Day 14: Anna’s Camino – Santo Domingo de la Calzada to Belorado

In October and November of 2015, I walked the Camino Francés, one of the traditional pilgrimage routes to the Spanish city of Santiago de Compostela. It was a deeply emotional journey, with far-reaching implications for my life, and I’m slowly but surely capturing the memories and musings here on my blog. Read the entire series at Anna’s Camino.

img_6847

If you’ve been reading along, you might remember that I had my first “Camino moment” in Zabaldika, after reading some beautiful thoughts from the nuns there. My second Camino moment happened on Day 14, in Grañón, Spain. It’s not a pretty thing, but it was a raw, emotional occurrence that changed me in some mysterious way, so I’ll tell you.

I don’t remember much about leaving Santo Domingo de la Calzada, except that we met at the same little restaurant where we’d had dinner, and had one last coffee with Australian Mark, who would be staying behind for one more day on doctor’s orders, until they could make sure that he didn’t have any lasting damage from that blow to the head. English Mark met us there, as well, and that’s the last time Natalie remembers seeing him, though I ran into him once more later in the day. We had our coffees and juice, said our goodbyes, and got back on the road. Natalie was walking faster than I was that morning, and I trailed behind her, sometimes catching a glimpse on the road ahead, other times chatting with new pilgrims as we passed on the road.

img_6845

Along the way, we walked through a little hamlet and met up again for a mid-morning snack at a lovely little albergue. We met Ruth, a bubbly Anglican minister on holiday, and chatted briefly with her as she decided whether or not to call it a day and stay here in this town instead of moving on. The hospitalero was a woodcrafter, and had some beautiful simple jewelry on display. Before leaving, I bought what are still my favorite pair of earrings, little teal circles with tiny, yellow, applied wooden arrows, a reminder of the yellow arrows that mark the Camino. After a quick bathroom break, we walked on, and Natalie quickly pulled ahead again, heading towards Grañón.

I’d read about Grañón before, and had heard that it’s a magical place that pilgrims tend to love. I didn’t have the same experience, and for a long time, I thought that maybe people were wrong. Now that I know a little more about magic, especially in relation to totem animals, I’m inclined to believe with the original assessment. Just because something’s magical and life-changing doesn’t mean that it’s got to be all sunshine and lollipops while it’s happening. Anyway, as I walked into town, I encountered a small, starving dog on the street. This wasn’t an unusual occurrence, as heart-breaking as that might be. Animals aren’t put on a pedestal there like they are in the U.S., and I’m not in a place to pass judgment, but I did feel heartbroken quite often over it then. This dog came up to me, and I petted her and scratched her belly for a little while, until a dour-looking old man clomped down the street, waved his cane at me, and shouted at the dog. She cowered, then scampered away, he scowled at me, and I moved on, shocked.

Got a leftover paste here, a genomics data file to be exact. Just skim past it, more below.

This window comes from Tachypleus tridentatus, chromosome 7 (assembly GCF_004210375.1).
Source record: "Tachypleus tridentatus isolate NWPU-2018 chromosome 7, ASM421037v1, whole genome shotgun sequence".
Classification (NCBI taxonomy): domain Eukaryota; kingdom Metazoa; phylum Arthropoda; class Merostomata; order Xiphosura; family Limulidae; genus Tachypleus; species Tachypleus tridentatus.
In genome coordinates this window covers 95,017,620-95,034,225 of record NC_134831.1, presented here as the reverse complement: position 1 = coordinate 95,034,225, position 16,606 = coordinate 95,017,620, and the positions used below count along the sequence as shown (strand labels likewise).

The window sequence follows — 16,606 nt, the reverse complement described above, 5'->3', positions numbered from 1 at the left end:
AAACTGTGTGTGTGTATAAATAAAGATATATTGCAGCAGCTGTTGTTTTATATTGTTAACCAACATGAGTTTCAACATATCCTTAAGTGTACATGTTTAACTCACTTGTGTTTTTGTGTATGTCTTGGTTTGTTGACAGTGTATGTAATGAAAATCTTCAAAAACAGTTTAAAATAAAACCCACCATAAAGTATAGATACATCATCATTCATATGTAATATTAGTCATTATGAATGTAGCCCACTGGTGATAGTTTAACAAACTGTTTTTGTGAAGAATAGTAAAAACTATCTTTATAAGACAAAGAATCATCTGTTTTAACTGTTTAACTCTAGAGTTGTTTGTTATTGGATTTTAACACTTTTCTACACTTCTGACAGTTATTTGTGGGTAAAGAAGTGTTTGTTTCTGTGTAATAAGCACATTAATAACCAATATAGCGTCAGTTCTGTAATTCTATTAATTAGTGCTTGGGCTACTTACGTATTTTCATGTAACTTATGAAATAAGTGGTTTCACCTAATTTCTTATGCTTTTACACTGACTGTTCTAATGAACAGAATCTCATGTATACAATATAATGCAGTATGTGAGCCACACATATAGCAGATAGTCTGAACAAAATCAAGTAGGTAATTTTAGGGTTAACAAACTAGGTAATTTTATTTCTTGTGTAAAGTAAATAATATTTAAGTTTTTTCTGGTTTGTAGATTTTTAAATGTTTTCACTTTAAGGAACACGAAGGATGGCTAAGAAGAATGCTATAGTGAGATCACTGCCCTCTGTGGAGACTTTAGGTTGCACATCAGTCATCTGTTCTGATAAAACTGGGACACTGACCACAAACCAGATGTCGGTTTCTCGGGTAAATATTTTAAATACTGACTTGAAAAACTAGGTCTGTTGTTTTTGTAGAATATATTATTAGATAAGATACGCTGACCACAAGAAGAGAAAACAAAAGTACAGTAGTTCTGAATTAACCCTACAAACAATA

img_6842

A few blocks farther down the street, I spotted a bunch of pilgrim packs outside the door to a cafe, and saw that Natalie’s bag was there, as well. I stopped, heaved off my bag, and started to walk into the cafe. At the threshold, I noticed two grown cats and two sets of kittens, all sick, eyes swollen shut and noses dripping. I wondered how many of the kittens would live through this. My brain stopped, and something else happened. It was like I was standing outside of myself, watching everything unfold. I watched myself grab a kitten, clutch it to my chest, then collapse on a nearby bench, sobbing uncontrollably.

It’s hard to explain what was going on, because I didn’t exactly know, myself. I was causing a scene, crying quite loudly. The kitten squirmed, trying to get away from the crazy lady holding it in her iron embrace. Pilgrims rushed out of the cafe, and suddenly I was surrounded by kindhearted souls who thought I must be seriously injured. People were asking me “what’s wrong? what’s wrong???” and all I could manage through the sobs was, “The kittens, LOOK!” After a minute or two, it was obvious that I wasn’t hurt, and was just having a little mental breakdown, and people left me to cry. The kitten wriggled out of my arms and ran back to its brothers and sisters. A couple of fellow cat ladies patted my hand and told me that they understood, but I could see that they were as mystified as I over this ridiculous outburst. I apologized, pulled myself together, picked up my bag, and decided to move on, with or without Natalie. To me at that moment, it seemed that the town was obviously full of negative energy, and I needed to get out.